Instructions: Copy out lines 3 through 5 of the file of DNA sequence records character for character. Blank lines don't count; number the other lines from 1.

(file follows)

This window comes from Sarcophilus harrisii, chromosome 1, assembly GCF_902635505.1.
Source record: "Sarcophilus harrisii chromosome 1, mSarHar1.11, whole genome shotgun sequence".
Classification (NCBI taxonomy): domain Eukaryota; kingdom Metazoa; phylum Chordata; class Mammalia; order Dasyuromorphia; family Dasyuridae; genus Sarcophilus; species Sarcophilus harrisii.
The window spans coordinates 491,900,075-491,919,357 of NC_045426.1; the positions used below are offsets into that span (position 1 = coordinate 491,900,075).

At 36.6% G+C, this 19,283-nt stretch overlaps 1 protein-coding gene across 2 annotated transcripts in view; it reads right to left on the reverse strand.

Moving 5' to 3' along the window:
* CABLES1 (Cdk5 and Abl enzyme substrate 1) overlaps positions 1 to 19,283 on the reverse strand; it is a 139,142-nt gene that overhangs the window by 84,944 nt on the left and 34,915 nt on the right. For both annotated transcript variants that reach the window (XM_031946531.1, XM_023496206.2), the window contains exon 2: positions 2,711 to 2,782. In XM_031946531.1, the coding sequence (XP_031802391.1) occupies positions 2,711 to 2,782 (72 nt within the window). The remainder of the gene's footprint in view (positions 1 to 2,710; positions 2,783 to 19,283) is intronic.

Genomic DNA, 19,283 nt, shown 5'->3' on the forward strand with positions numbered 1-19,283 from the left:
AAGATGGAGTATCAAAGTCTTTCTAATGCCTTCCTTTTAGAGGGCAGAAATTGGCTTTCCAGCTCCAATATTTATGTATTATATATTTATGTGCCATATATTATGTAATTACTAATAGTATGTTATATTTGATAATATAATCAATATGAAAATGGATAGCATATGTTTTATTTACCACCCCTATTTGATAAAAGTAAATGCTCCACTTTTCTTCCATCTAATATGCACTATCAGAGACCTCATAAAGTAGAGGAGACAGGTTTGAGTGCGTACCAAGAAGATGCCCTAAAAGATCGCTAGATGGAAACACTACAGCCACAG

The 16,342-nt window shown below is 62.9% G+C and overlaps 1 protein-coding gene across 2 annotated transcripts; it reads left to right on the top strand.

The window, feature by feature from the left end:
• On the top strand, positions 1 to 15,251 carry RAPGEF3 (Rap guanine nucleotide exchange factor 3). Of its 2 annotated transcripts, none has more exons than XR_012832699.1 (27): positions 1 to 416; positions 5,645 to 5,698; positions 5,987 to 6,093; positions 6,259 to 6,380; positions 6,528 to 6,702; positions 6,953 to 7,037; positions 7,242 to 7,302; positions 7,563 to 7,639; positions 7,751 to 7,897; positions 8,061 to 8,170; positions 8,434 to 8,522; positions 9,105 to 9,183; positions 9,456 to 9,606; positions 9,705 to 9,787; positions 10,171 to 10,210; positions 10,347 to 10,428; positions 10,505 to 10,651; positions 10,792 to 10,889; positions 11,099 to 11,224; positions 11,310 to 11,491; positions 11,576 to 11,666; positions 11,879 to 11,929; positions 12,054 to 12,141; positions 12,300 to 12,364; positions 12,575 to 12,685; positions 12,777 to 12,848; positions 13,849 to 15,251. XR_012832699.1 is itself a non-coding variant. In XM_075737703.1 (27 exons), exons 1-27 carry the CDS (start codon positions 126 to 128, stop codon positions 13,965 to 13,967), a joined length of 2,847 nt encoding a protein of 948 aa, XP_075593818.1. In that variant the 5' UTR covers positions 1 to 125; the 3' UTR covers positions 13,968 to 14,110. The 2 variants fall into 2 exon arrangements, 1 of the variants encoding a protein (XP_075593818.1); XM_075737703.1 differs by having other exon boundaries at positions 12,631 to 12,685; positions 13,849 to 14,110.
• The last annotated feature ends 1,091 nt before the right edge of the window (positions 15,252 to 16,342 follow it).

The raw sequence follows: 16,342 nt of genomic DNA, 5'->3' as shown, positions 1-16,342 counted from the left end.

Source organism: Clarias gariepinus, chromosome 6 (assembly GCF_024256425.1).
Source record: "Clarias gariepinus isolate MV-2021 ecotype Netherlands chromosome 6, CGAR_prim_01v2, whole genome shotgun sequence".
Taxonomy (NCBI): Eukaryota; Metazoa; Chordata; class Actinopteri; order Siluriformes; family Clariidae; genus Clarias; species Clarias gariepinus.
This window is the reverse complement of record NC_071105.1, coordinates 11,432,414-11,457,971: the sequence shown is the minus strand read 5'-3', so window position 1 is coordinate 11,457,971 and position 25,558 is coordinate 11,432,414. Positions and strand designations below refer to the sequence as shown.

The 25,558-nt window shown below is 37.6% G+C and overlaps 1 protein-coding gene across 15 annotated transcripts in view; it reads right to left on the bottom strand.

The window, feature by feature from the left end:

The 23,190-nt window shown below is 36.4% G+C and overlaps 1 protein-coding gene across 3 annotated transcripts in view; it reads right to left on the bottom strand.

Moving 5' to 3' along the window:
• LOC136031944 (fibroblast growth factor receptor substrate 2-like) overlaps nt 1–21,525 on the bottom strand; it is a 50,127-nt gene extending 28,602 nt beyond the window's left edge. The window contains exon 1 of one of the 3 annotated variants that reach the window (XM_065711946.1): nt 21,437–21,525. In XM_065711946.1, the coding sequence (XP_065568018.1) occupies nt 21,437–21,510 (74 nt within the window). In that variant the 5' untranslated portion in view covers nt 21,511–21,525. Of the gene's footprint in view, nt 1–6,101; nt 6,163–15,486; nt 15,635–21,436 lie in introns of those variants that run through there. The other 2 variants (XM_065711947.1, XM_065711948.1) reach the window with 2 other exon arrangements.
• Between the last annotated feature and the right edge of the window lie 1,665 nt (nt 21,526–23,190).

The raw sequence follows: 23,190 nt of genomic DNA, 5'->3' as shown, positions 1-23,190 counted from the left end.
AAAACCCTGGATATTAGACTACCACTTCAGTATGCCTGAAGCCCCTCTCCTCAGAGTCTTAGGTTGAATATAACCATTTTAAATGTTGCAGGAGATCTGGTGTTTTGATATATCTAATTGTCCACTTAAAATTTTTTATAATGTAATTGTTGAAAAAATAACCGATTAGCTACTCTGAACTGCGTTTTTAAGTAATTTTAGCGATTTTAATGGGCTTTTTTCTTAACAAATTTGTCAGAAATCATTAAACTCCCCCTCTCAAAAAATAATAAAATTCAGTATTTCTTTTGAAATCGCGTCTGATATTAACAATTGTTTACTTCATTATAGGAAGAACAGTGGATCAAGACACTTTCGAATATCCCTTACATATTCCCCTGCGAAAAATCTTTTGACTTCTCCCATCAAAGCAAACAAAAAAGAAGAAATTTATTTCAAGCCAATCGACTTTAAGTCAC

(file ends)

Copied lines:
Classification (NCBI taxonomy): domain Eukaryota; kingdom Metazoa; phylum Chordata; class Mammalia; order Dasyuromorphia; family Dasyuridae; genus Sarcophilus; species Sarcophilus harrisii.
The window spans coordinates 491,900,075-491,919,357 of NC_045426.1; the positions used below are offsets into that span (position 1 = coordinate 491,900,075).

At 36.6% G+C, this 19,283-nt stretch overlaps 1 protein-coding gene across 2 annotated transcripts in view; it reads right to left on the reverse strand.